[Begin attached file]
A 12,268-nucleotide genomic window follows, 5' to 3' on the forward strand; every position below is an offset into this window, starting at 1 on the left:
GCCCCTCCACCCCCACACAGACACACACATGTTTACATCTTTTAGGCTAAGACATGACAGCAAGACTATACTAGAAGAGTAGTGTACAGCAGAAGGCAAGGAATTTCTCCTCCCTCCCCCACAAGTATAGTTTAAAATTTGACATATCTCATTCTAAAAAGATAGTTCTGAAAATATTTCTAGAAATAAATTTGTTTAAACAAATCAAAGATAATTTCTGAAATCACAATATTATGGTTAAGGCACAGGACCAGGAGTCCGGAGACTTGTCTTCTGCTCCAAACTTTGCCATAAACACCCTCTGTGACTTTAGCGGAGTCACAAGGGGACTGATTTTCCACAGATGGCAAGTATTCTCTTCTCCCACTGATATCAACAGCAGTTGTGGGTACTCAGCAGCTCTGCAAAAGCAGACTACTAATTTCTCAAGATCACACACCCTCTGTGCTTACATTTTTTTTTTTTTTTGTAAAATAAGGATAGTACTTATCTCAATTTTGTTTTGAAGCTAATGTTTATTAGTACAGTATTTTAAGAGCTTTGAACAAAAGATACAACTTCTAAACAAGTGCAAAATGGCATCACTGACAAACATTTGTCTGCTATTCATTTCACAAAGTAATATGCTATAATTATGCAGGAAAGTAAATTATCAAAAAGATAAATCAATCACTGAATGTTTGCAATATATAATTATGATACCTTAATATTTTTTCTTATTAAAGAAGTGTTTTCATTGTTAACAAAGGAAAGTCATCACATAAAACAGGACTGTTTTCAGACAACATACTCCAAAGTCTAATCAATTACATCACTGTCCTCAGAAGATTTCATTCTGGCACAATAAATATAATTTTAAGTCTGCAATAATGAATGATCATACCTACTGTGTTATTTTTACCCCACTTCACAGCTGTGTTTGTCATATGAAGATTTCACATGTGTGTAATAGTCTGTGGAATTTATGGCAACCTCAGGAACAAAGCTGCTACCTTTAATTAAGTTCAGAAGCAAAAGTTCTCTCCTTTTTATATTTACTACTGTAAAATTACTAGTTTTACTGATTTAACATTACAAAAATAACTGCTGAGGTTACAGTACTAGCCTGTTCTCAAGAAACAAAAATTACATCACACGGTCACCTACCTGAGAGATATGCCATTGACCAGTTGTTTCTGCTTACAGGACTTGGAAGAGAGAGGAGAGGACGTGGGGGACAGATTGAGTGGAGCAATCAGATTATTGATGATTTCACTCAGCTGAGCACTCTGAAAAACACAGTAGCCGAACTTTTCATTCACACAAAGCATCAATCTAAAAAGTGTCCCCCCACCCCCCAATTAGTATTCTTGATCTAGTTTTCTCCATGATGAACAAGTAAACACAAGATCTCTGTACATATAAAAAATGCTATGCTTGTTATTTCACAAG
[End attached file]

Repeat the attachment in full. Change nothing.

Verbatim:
A 12,268-nucleotide genomic window follows, 5' to 3' on the forward strand; every position below is an offset into this window, starting at 1 on the left:
GCCCCTCCACCCCCACACAGACACACACATGTTTACATCTTTTAGGCTAAGACATGACAGCAAGACTATACTAGAAGAGTAGTGTACAGCAGAAGGCAAGGAATTTCTCCTCCCTCCCCCACAAGTATAGTTTAAAATTTGACATATCTCATTCTAAAAAGATAGTTCTGAAAATATTTCTAGAAATAAATTTGTTTAAACAAATCAAAGATAATTTCTGAAATCACAATATTATGGTTAAGGCACAGGACCAGGAGTCCGGAGACTTGTCTTCTGCTCCAAACTTTGCCATAAACACCCTCTGTGACTTTAGCGGAGTCACAAGGGGACTGATTTTCCACAGATGGCAAGTATTCTCTTCTCCCACTGATATCAACAGCAGTTGTGGGTACTCAGCAGCTCTGCAAAAGCAGACTACTAATTTCTCAAGATCACACACCCTCTGTGCTTACATTTTTTTTTTTTTTTGTAAAATAAGGATAGTACTTATCTCAATTTTGTTTTGAAGCTAATGTTTATTAGTACAGTATTTTAAGAGCTTTGAACAAAAGATACAACTTCTAAACAAGTGCAAAATGGCATCACTGACAAACATTTGTCTGCTATTCATTTCACAAAGTAATATGCTATAATTATGCAGGAAAGTAAATTATCAAAAAGATAAATCAATCACTGAATGTTTGCAATATATAATTATGATACCTTAATATTTTTTCTTATTAAAGAAGTGTTTTCATTGTTAACAAAGGAAAGTCATCACATAAAACAGGACTGTTTTCAGACAACATACTCCAAAGTCTAATCAATTACATCACTGTCCTCAGAAGATTTCATTCTGGCACAATAAATATAATTTTAAGTCTGCAATAATGAATGATCATACCTACTGTGTTATTTTTACCCCACTTCACAGCTGTGTTTGTCATATGAAGATTTCACATGTGTGTAATAGTCTGTGGAATTTATGGCAACCTCAGGAACAAAGCTGCTACCTTTAATTAAGTTCAGAAGCAAAAGTTCTCTCCTTTTTATATTTACTACTGTAAAATTACTAGTTTTACTGATTTAACATTACAAAAATAACTGCTGAGGTTACAGTACTAGCCTGTTCTCAAGAAACAAAAATTACATCACACGGTCACCTACCTGAGAGATATGCCATTGACCAGTTGTTTCTGCTTACAGGACTTGGAAGAGAGAGGAGAGGACGTGGGGGACAGATTGAGTGGAGCAATCAGATTATTGATGATTTCACTCAGCTGAGCACTCTGAAAAACACAGTAGCCGAACTTTTCATTCACACAAAGCATCAATCTAAAAAGTGTCCCCCCACCCCCCAATTAGTATTCTTGATCTAGTTTTCTCCATGATGAACAAGTAAACACAAGATCTCTGTACATATAAAAAATGCTATGCTTGTTATTTCACAAG